On May 23, 2018, America celebrated the centenary of the Babel Proclamation. That was the day, 100 years ago, when Iowa Gov. William Harding banned the public use of all foreign languages: in schools, on trains, at meetings, in church, even on the phone.
They called it the Babel Proclamation. America was at war, and German—commonly spoken in Iowa at the time—was the language of the enemy. When asked why he banned all languages and not just German, Harding explained that “German intrigue does not confine itself to the German language. The fact is they find it more convenient now to use other languages.” Apparently no one thought to ask Harding, “So if German spies speak English, shouldn’t you ban English too?”
As for prayer, Harding told the Chamber of Commerce, “I am telling those who insist upon praying in some other language that they are wasting their time, for the good Lord up above is now listening for the voice in English.”
Oh, and that First Amendment business in the Constitution? Welp, according to the governor, freedom of speech is guaranteed only if you speak English.
When the U.S. entered World War I, it mounted a war on German as well as Germany. Almost all American schools stopped teaching German. In Iowa, German books were burned. German-language churches were trashed or torched—and a couple of Danish churches too, because Danish sounded so German. Several women were fined for speaking German on rural party-line telephones. And German speakers were physically attacked by mobs.
Gov. Harding assured Iowa’s German speakers that his language ban was for their own good: it would protect them from the violence that their speech provoked. But the Babel Proclamation had the opposite effect. It became a license to hate. Law or no law, from Nebraska to Texas, people speaking foreign languages were beaten, tarred and feathered, made to kiss the flag, hauled before an inquisition, or hanged in effigy. One pastor was even strung up by an angry mob for speaking German, but police managed to intervene and cut him down before he died.
German words were even banned from English, at least for the duration. Remember when the Congressional cafeteria served “freedom fries” because the French didn’t support America in the First Gulf War? During World War I, patriotic Americans stopped eating sauerkraut, forcing desperate sauerkraut producers to rename their product “liberty cabbage.” A bill in Congress would have stopped the Post Office from delivering mail to any city or street named “Berlin.” And West Point reported an outbreak among the cadets of “Liberty Measles.”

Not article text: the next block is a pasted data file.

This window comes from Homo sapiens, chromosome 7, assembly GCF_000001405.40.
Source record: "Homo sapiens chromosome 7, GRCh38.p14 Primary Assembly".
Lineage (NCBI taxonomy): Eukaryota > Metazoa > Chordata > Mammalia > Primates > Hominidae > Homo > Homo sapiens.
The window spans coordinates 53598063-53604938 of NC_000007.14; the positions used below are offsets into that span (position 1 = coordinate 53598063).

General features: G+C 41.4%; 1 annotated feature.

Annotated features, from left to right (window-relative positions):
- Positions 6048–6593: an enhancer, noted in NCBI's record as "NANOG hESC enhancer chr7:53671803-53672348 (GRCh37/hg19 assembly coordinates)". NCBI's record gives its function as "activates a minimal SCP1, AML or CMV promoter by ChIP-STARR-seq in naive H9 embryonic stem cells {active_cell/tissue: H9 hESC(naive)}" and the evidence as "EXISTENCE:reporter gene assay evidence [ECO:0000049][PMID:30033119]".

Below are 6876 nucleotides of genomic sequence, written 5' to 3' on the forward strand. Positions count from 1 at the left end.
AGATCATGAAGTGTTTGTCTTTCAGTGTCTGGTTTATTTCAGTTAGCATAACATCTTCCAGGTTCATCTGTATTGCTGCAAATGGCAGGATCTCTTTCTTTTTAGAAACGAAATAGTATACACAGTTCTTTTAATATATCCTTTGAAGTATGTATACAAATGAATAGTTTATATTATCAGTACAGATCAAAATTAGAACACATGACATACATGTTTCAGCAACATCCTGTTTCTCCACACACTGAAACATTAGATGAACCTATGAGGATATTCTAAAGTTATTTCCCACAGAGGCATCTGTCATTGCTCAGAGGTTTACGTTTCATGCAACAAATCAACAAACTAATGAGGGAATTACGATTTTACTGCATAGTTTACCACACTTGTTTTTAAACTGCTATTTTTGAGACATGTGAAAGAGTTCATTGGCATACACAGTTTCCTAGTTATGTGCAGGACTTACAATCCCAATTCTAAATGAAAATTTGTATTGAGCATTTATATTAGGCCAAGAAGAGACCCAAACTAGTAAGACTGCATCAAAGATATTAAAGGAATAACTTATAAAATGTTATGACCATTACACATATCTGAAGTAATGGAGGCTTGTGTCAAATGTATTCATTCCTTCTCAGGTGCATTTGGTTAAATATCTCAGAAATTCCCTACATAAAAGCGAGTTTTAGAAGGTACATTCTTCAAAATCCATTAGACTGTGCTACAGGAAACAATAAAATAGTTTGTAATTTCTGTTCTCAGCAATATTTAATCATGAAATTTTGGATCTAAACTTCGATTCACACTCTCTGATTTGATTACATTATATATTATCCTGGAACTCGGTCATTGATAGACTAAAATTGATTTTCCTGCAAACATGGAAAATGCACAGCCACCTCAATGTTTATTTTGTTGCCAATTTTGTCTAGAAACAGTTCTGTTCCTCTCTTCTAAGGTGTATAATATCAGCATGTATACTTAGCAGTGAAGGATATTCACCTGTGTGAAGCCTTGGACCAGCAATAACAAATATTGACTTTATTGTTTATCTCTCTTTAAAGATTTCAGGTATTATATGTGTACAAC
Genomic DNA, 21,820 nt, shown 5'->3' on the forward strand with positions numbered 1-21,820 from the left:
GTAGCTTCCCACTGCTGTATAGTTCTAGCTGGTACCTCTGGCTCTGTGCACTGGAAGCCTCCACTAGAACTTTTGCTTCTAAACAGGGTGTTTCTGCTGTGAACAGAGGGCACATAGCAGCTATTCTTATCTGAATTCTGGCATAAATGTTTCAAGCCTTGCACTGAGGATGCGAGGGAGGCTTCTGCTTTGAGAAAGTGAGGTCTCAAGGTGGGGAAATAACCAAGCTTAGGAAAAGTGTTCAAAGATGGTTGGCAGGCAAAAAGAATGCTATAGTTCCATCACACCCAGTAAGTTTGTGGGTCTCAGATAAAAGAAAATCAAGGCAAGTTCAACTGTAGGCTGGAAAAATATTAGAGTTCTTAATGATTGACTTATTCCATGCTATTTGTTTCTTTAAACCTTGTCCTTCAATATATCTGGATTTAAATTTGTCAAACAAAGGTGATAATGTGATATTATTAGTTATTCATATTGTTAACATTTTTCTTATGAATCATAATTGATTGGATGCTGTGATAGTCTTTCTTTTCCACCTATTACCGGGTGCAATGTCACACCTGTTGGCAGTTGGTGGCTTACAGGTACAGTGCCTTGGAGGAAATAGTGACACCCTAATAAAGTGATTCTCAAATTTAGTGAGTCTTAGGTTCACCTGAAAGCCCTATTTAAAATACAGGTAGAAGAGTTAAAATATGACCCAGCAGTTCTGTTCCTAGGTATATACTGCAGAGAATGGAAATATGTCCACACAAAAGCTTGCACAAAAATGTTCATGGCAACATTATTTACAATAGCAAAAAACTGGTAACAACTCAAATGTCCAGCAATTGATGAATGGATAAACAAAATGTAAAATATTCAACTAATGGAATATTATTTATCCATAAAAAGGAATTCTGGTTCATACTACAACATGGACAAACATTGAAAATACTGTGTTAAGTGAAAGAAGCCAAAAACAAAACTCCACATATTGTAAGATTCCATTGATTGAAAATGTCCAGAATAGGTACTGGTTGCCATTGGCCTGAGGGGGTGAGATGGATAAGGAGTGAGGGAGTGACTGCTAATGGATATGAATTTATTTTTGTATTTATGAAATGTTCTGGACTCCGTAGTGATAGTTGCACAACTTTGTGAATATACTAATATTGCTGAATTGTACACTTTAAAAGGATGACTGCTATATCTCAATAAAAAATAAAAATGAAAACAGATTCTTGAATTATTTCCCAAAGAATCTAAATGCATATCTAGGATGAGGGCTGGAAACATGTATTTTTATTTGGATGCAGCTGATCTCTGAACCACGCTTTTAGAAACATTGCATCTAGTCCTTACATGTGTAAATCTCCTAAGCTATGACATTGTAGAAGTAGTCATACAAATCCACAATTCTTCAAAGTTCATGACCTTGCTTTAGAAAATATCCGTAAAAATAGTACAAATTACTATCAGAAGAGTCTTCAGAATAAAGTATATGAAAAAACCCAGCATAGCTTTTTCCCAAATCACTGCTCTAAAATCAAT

After the War, the Babel Proclamation expired, but America’s war on language continued. Foreign language study never returned to anything like pre-war levels. And an immigration “reform” in 1924 effectively removed foreign languages, and their speakers, from America’s streets.
A second reform in 1965 opened immigration up to nonanglophones once again, but once again, English speakers struck back to defend their embattled native tongue. In 2017, Srinivas Kuchibhotla, an engineer who had been speaking Telugu with a colleague, was shot dead in a bar in Olathe, Kansas, by an America-firster shouting “Go back to your own country.” A few years before that, Dallas police were writing tickets for “non-English speaking driver” for drivers who were speaking Spanish even though there’s no law in Texas that says drivers have to speak English.
This renewed war on language is why, almost one hundred years after the Babel Proclamation, a lawyer in New York berated workers at a deli who were speaking Spanish to one another, threatening to call ICE on workers he decided were undocumented just because they weren’t speaking English.
And it’s why a Border Patrol agent stopped and questioned two women for speaking Spanish to each other while buying milk at a gas station in Havre, Montana. When the women asked why they were being detained, the agent replied, “It has to do with you guys speaking Spanish in the store, in a state where it’s predominantly English-speaking.” Plus they were near the border—the Canadian border.
That ICE agent didn’t say, “Montana is the new Iowa.” He didn’t say, “Speak English or I’ll throw you in a detention camp.” Or, “I don’t care if you are American citizens, because speaking Spanish means I can revoke your citizenship if I want to or at least make your lives miserable.” He didn’t have to.
It doesn’t dawn on these defenders of the language that English is also an immigrant tongue in the New World, one that swam ashore, illegal and uninvited, in the 17th century and immediately pushed out all the competition.
America won its war on language long before the Babel Proclamation, and yet American nativists seem bent on reviving the foreign language ban. The English Language Unity Act (HR 997) would make English the official language of American government, raising the groundless fear that government workers might suddenly start speaking some other tongue. And a new immigration proposal would require anyone seeking a visa to be a fluent English speaker before they apply.
These bills won’t reinforce English—newcomers to the United States learn English as quickly as they can. What the laws do instead is send a message to nonanglophones: “We don’t want you. Go back where you came from”—even if where they came from is Des Moines, or Havre, or Olathe.